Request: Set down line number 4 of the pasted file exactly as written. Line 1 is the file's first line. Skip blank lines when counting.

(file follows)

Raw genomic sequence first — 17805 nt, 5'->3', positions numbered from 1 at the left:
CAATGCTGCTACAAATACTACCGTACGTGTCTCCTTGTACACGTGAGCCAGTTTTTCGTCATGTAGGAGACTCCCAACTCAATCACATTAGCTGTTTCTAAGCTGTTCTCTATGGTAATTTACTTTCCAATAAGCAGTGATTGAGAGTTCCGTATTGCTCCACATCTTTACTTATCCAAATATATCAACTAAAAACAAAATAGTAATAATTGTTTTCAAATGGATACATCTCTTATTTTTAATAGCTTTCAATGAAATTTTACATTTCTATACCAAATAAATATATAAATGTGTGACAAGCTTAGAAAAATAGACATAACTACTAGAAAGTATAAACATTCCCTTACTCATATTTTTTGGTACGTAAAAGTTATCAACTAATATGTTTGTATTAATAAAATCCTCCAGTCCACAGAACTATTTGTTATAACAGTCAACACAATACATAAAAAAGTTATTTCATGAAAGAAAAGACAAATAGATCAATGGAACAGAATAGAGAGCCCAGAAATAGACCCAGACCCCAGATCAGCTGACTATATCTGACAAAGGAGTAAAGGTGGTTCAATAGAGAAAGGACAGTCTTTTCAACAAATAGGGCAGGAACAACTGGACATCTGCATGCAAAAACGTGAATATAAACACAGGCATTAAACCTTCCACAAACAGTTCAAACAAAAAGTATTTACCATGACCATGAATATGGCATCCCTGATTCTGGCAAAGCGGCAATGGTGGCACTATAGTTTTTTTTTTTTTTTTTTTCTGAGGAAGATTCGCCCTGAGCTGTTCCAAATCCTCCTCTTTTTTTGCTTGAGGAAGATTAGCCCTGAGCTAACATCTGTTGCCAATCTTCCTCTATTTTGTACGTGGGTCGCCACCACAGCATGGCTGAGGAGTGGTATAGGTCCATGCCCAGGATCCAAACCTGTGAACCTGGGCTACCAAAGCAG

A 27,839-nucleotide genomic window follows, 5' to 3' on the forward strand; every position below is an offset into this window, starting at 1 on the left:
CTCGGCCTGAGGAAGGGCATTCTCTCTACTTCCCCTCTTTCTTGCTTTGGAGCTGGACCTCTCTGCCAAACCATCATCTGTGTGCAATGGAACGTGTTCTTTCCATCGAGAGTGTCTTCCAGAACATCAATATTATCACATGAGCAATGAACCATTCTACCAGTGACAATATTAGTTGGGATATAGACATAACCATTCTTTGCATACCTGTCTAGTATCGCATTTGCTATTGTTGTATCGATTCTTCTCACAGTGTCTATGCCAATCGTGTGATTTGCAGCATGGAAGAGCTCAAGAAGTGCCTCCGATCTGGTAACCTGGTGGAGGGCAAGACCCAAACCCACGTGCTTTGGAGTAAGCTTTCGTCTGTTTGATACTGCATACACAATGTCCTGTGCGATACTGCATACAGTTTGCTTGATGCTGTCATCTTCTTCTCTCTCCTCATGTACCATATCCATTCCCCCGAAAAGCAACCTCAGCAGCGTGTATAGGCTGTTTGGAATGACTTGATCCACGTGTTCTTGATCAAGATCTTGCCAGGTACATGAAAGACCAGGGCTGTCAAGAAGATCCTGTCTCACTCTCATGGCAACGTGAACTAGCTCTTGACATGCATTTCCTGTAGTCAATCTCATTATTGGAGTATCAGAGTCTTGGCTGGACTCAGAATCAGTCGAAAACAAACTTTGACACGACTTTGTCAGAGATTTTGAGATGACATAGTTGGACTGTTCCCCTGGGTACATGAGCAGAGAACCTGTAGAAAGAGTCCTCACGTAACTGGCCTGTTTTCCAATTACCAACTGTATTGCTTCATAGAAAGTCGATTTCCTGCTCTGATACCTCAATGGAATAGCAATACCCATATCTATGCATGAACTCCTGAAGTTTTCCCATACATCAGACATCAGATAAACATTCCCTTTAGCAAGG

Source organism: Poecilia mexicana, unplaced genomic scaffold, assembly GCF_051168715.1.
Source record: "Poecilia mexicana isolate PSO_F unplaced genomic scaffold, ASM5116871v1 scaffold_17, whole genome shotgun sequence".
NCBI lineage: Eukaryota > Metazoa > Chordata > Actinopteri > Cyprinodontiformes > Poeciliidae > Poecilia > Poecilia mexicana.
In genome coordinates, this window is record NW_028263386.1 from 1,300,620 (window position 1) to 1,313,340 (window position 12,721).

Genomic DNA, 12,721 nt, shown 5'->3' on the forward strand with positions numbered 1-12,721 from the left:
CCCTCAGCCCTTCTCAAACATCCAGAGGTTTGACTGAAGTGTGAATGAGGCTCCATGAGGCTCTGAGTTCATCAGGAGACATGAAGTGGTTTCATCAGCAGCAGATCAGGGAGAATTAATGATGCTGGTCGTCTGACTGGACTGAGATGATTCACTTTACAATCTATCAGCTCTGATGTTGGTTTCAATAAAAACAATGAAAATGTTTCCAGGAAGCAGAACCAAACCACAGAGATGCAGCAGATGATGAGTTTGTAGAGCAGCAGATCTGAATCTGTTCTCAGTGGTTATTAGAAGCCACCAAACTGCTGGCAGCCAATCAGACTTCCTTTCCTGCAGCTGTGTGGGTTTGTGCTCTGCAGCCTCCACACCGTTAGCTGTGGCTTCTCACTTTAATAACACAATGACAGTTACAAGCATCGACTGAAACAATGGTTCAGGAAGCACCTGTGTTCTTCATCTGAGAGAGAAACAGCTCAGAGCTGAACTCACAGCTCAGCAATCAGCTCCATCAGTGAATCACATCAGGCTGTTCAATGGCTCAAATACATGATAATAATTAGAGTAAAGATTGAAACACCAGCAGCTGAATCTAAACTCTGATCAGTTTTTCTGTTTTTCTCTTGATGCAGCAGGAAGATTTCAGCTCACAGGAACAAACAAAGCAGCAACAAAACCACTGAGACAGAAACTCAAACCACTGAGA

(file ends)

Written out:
CTCGGCCTGAGGAAGGGCATTCTCTCTACTTCCCCTCTTTCTTGCTTTGGAGCTGGACCTCTCTGCCAAACCATCATCTGTGTGCAATGGAACGTGTTCTTTCCATCGAGAGTGTCTTCCAGAACATCAATATTATCACATGAGCAATGAACCATTCTACCAGTGACAATATTAGTTGGGATATAGACATAACCATTCTTTGCATACCTGTCTAGTATCGCATTTGCTATTGTTGTATCGATTCTTCTCACAGTGTCTATGCCAATCGTGTGATTTGCAGCATGGAAGAGCTCAAGAAGTGCCTCCGATCTGGTAACCTGGTGGAGGGCAAGACCCAAACCCACGTGCTTTGGAGTAAGCTTTCGTCTGTTTGATACTGCATACACAATGTCCTGTGCGATACTGCATACAGTTTGCTTGATGCTGTCATCTTCTTCTCTCTCCTCATGTACCATATCCATTCCCCCGAAAAGCAACCTCAGCAGCGTGTATAGGCTGTTTGGAATGACTTGATCCACGTGTTCTTGATCAAGATCTTGCCAGGTACATGAAAGACCAGGGCTGTCAAGAAGATCCTGTCTCACTCTCATGGCAACGTGAACTAGCTCTTGACATGCATTTCCTGTAGTCAATCTCATTATTGGAGTATCAGAGTCTTGGCTGGACTCAGAATCAGTCGAAAACAAACTTTGACACGACTTTGTCAGAGATTTTGAGATGACATAGTTGGACTGTTCCCCTGGGTACATGAGCAGAGAACCTGTAGAAAGAGTCCTCACGTAACTGGCCTGTTTTCCAATTACCAACTGTATTGCTTCATAGAAAGTCGATTTCCTGCTCTGATACCTCAATGGAATAGCAATACCCATATCTATGCATGAACTCCTGAAGTTTTCCCATACATCAGACATCAGATAAACATTCCCTTTAGCAAGG